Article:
Small Intestine


The duodenum (Figures 24.7, 24.8) can be imaged along its course on the right side. It is first seen cranially as it appears between the left liver lobe and the right dorsal colon, and then progresses caudad to a point ventral to the right kidney.

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Figure 24.7    Normal duodenum, twelfth and fourteenth ICS. (A,B) These images show normal duodenum. The cranial aspect of the duodenum is visible between the left liver lobe and the right dorsal colon. The echogenic material is luminal content within the duodenum. These sonograms were obtained from the right (A) twelfth and (B) fourteenth ICS using a curvilinear probe operating at 6.6 MHz at a depth of 18 cm.
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Figure 24.8    Normal duodenum, sixteenth ICS. This image shows normal duodenum ventral to the right kidney and ventromedial to the right dorsal colon. This sonogram was obtained from the right sixteenth ICS with a curvilinear probe operating at 6.6 MHz at a depth of 15 cm.

Duodenal distension (Figure 24.9) can occur with distal small intestinal obstruction, postoperative ileus, or duodenal stricture and obstruction, as well as varying degrees of thickening and distension with enteritis or proximal enteritis syndrome.

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Figure 24.9    Duodenal distension associated with postoperative ileus. The duodenum is imaged between the liver and right dorsal colon (RDC) secondary to postoperative ileus. A small pocket of hypoechoic, free peritoneal fluid is seen adjacent to the duodenum. This sonogram was obtained from the right fourteenth ICS with a curvilinear probe operating at 5.0 MHz at a depth of 15 cm.

Duodenitis (Figure 24.10) and duodenal stricture (Figure 24.11) can produce gastric outflow obstruction in foals. The thickened segment of duodenum can often be imaged along its course on the right side of the abdomen. Ultrasound can be useful in making the initial diagnosis, as well as monitoring medical therapy and aid in evaluation of postoperative patients that had gastrojejunostomy to relieve the gastric outflow obstruction.

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Figure 24.10    Duodenitis. This image demonstrates thick-walled duodenum (arrow) with echogenic luminal material in a 3-year-old Quarterhorse mare that presented with colic and gastric reflux. Salmonella spp. was isolated from the gastric fluid suggesting it may have been an etiology for the duodenitis. Normal duodenal wall thickness in an adult horse is ≤3 mm. This sonogram was obtained from the right twelfth ICS with a curvilinear probe operating at 5.0 MHz at a depth of 8 cm.
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Figure 24.11    Duodenal stricture. This image demonstrates duodenal thickening and stricture producing clinical signs consistent with gastric outflow obstruction in a 6-month-old Hanovarian filly. Duodenal stricture is more common in foals than in adult horses and may be secondary to ulceration of the duodenum and pyloric region. Ulceration can be multifactorial in cause, but may be associated with previous rotavirus infection. This sonogram was obtained from the right fourteenth ICS with a curvilinear probe operating at 6.6 MHz at a depth of 12 cm.

Normal jejunum (Figure 24.12) usually has a nondescript appearance on ultrasound. It is usually visible just ventral and medial to the spleen in the caudal left abdomen around the level of the costal arch.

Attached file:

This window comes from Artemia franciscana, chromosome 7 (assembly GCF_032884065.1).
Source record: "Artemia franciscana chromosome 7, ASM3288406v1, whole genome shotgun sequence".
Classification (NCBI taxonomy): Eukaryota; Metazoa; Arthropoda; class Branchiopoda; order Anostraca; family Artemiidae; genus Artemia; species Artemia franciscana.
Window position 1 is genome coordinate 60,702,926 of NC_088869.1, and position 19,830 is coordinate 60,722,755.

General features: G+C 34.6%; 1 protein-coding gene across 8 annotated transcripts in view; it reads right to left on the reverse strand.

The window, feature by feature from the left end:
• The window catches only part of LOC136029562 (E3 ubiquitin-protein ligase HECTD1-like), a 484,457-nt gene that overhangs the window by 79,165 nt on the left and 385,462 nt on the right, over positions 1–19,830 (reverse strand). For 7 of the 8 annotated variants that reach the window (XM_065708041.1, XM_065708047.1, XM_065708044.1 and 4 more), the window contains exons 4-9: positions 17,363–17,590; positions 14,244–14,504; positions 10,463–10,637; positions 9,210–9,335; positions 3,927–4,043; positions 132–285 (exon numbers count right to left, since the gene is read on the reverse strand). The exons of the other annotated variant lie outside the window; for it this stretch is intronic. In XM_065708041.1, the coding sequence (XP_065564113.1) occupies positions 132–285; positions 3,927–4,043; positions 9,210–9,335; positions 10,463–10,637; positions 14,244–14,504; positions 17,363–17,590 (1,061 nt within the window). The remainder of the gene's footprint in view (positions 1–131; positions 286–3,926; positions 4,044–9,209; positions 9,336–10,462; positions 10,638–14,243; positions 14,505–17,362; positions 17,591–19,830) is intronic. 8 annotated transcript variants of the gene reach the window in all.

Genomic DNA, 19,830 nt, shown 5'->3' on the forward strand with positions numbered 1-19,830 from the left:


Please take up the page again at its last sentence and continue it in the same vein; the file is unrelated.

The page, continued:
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Figure 24.12    Normal small intestine. Normal small intestine (arrowhead) is located just medial to the spleen in the caudal left abdomen. It has a nondescript appearance. Wall thickness should not exceed 3 mm. This sonogram was obtained from the caudal left abdomen with a curvilinear probe operating at 6.6 MHz at a depth of 15 cm.

Small intestinal distension (Figures 24.13, 24.14, 24.15, 24.16, 24.17, 24.18, 24.19, 24.20, 24.21, 24.22, 24.23) can indicate strangulating or non-strangulating obstruction, enteritis, or altered motility such as occurs with postoperative ileus. Clinical history, severity of clinical signs, and occasionally other diagnostic aids, such as abdominocentesis, are required to differentiate between these types of lesions prior to confirmation by exploratory surgery.

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Figure 24.13    Small intestinal volvulus in a foal. Multiple, fluid-distended, non-motile segments of small intestine are imaged in this small intestinal volvulus. This foal presented with acute, severe colic and abdominal distension. This sonogram was obtained from the ventral abdomen with a micro-convex probe operating at 6.6 MHz at a depth of 13 cm.
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Figure 24.14    Small intestinal volvulus in a yearling. Multiple, fluid-distended, non-motile segments of small intestine are visualized in a yearling presenting for severe abdominal pain of several hours’ duration. Eight feet (2.4 m) of non-viable small intestine were resected at surgery. This image was obtained from the ventral abdomen with a curvilinear probe operating at 3.5 MHz at a depth of 15 cm.
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Figure 24.15    Mesenteric defect. Fluid-distended, poorly motile, thick-walled small intestine (arrows) in the left ventral abdomen is imaged in a yearling colt with acute severe colic. The walls of the small intestine measured greater than the normal 3 mm. Serosanguinous peritoneal fluid was observed on abdominocentesis. Multiple segments of thick-walled, red and purple small intestine associated with a mesenteric defect were found at surgery. This sonogram was obtained from the left abdomen with a curvilinear probe operating at 3.5 MHz at a depth of 15 cm.
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Figure 24.16

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Jun 8, 2017 | Posted by in EQUINE MEDICINE | Comments Off on TWENTY-FOUR: Ultrasonography of the Gastrointestinal Tract